May 6, 2018
Pyonyang North Korean Restaurant is an international chain of restaurants run by the North Korean state. I read about it online and decided to keep an eye out for opportunities to visit one. It’s understandable that the chain isn’t in every country as its profits go directly to funding North Korea.
So there’s a moral dilemma in patronizing it, sure, but I decided I really wanted to see it. I think it’s the closest I can get to actual North Korea as we currently know it. And I don’t mean geographically, or general Korean cultural. I mean like North Korea. I’m fascinated by the place because it is so closed off and mysterious. What is life really like there? It’s probably not as bad a US propaganda says, but also not as good as NK propaganda says. We are fed this idea that NK is some terrible dystopia but the photos that are allowed to make it out of the country just look fantastic. I would love to be able to see it for myself. Even an official guided visit (like this guy got) would be just fascinating.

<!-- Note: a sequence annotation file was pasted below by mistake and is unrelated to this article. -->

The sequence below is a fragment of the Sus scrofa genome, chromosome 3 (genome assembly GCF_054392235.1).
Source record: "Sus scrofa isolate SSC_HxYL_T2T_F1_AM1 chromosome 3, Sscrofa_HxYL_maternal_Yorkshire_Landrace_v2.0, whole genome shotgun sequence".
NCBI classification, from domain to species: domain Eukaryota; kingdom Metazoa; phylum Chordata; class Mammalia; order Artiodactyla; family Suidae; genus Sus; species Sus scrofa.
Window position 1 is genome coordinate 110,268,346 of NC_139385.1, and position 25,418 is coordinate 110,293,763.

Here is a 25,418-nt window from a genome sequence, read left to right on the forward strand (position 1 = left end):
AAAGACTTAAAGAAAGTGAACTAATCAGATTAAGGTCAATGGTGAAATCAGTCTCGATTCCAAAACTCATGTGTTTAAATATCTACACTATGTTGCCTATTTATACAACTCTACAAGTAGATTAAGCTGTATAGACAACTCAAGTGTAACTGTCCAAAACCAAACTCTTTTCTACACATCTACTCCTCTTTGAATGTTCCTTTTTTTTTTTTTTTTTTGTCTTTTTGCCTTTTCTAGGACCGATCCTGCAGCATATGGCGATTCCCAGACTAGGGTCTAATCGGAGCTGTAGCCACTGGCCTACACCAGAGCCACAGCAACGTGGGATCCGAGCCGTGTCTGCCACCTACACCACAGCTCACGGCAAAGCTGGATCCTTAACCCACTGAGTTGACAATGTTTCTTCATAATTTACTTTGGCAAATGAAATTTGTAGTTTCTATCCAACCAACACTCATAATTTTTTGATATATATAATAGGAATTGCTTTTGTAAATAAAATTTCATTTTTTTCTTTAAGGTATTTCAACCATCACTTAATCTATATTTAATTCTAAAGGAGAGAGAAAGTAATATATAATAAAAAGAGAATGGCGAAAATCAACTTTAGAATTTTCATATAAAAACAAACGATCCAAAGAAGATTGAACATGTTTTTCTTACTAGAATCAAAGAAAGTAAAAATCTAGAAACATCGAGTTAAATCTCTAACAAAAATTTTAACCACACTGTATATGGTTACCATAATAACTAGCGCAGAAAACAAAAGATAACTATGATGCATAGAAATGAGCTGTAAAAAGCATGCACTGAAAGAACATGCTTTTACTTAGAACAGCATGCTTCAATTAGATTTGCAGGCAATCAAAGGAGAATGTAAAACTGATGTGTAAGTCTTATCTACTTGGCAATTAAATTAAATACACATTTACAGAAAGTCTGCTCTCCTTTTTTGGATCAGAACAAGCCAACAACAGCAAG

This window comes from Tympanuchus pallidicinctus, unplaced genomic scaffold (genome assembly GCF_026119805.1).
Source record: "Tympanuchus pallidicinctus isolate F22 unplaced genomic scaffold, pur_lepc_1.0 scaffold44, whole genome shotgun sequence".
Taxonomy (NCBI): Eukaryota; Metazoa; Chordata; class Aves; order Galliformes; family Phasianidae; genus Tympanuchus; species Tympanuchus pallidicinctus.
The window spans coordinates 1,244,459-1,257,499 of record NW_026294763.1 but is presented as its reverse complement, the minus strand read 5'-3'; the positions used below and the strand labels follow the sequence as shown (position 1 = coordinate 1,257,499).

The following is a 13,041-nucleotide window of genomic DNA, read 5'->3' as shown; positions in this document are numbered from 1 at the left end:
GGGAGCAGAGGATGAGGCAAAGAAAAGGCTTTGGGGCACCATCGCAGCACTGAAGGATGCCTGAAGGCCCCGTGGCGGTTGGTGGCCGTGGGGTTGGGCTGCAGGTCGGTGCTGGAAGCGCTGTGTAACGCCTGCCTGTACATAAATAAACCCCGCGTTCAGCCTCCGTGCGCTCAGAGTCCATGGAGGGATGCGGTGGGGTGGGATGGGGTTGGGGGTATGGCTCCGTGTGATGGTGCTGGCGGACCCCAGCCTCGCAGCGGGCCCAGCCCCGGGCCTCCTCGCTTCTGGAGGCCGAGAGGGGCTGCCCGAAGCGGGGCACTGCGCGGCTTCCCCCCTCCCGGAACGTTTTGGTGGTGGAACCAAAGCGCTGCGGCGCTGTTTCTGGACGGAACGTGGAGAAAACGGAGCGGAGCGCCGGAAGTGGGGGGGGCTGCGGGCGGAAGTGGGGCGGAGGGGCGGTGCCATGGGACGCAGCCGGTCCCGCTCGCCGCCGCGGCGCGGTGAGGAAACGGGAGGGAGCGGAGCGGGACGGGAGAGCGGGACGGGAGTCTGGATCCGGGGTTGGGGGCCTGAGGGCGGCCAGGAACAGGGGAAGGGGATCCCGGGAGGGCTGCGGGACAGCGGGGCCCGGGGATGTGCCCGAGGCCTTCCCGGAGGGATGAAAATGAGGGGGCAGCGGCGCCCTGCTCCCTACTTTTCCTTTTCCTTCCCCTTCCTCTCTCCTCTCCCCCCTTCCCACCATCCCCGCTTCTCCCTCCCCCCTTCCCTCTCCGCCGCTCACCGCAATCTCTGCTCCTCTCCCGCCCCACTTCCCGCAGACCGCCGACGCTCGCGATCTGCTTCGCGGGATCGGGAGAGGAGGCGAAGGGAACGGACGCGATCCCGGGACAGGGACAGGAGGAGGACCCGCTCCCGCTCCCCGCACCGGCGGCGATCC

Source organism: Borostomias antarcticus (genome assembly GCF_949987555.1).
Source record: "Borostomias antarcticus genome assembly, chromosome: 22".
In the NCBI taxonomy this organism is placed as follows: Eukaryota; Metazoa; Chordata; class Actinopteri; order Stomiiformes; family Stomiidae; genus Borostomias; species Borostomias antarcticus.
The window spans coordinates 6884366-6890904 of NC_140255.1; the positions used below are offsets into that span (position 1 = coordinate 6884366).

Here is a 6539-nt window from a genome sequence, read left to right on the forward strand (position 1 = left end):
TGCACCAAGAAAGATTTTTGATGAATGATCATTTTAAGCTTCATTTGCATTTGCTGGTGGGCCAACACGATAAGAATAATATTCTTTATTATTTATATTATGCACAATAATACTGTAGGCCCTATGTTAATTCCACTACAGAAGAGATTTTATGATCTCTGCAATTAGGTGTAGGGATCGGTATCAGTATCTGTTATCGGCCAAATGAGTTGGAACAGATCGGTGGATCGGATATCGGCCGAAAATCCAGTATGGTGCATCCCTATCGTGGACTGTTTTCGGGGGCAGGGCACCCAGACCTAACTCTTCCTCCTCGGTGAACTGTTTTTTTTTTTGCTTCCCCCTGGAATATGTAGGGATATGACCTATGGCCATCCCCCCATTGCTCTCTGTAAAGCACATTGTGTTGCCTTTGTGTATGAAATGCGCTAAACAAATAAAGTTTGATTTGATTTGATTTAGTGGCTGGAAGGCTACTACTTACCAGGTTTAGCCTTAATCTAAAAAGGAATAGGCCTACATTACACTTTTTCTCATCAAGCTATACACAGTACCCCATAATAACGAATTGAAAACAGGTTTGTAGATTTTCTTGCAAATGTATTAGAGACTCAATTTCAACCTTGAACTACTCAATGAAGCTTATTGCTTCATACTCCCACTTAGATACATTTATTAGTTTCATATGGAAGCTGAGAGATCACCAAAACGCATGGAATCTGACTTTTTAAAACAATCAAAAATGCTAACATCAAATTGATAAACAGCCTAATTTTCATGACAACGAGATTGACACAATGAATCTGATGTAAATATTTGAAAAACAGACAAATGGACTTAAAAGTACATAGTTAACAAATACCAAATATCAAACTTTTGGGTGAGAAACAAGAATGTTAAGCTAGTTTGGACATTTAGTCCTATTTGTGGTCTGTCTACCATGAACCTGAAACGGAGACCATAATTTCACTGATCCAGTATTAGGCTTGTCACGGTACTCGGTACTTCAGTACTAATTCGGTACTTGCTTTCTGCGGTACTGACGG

Not that it would ever happen though. It’s just a day dream, but that’s why I really needed to visit this restaurant. And maybe my financial contribution is going to support our countries’ temperamental leaders working something out in the near future. Wouldn’t that be neat.
Ok, so I was resolved to go, and Phnom Penh happens to have a Pyongyang restaurant. On one of our last nights in PP we made plans to go with a friend, an expat in PP teaching English. I read up about the restaurant in advance by looking at reviews and learned two things. First it is expensive, at least by Cambodian standards, so I was able to mentally prepare for that. Second, it’s really more of a “dinner and a show” sort of deal.
I called to make a reservation for slightly before the show started, to ensure that we got the full experience. I called the number listed on Google maps, and got bounced around until I got the English-speaking phone number. I told them I wanted to make a reservation at 6:45 that evening (the show was supposed to start at 7 pm). She said ok and was about to hang up. “… So the reservation should be for Dan Ott that’s o-t.’ ‘Sure’ *click*’